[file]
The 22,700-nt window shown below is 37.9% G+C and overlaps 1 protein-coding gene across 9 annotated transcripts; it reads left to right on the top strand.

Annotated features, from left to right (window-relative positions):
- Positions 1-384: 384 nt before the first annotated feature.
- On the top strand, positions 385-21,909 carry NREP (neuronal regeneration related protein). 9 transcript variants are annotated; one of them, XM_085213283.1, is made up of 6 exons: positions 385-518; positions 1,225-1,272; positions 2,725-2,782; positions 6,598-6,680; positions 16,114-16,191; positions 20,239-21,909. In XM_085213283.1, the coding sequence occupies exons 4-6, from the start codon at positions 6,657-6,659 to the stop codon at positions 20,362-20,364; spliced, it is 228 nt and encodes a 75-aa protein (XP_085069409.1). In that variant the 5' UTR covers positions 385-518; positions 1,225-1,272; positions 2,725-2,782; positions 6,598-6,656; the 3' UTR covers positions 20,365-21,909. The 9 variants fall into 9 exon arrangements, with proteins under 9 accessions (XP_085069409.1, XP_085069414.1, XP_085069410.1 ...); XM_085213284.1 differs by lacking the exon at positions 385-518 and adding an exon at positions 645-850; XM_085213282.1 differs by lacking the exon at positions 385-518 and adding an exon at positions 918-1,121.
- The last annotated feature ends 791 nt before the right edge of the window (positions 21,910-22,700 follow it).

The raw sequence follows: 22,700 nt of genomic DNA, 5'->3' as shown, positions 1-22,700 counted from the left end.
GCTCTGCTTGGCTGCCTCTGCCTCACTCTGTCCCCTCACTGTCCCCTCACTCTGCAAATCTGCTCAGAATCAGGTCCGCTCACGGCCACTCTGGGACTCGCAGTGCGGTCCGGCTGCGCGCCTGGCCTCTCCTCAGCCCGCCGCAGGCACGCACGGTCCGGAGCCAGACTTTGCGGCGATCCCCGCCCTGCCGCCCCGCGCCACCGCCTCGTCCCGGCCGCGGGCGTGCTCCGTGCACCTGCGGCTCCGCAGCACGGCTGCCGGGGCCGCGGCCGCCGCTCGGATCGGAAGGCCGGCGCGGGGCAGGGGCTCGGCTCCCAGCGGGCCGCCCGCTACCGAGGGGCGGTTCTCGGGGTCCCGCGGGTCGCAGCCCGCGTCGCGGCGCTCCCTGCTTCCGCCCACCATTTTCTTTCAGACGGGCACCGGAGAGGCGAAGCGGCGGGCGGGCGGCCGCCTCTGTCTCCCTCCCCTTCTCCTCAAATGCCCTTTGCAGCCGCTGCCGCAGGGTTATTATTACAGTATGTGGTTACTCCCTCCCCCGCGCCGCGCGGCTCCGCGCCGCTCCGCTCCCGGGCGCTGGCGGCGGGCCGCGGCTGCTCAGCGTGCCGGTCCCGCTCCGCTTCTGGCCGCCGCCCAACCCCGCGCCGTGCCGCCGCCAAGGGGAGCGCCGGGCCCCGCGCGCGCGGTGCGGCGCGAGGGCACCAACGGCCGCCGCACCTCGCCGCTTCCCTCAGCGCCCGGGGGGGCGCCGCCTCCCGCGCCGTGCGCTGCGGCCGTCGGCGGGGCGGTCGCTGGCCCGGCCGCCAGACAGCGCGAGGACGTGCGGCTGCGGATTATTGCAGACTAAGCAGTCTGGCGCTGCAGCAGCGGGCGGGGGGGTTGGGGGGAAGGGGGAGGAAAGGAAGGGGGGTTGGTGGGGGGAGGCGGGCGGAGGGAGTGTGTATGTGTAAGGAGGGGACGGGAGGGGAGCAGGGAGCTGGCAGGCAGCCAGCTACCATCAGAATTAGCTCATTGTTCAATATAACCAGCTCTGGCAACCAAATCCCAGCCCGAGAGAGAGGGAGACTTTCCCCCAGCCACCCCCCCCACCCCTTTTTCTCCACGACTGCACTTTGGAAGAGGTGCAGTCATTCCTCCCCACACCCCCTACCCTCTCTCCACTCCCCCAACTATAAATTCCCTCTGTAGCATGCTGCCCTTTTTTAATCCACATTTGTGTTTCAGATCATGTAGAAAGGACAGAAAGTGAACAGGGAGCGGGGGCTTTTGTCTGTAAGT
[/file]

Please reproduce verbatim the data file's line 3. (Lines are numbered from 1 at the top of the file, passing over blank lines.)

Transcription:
- Positions 1-384: 384 nt before the first annotated feature.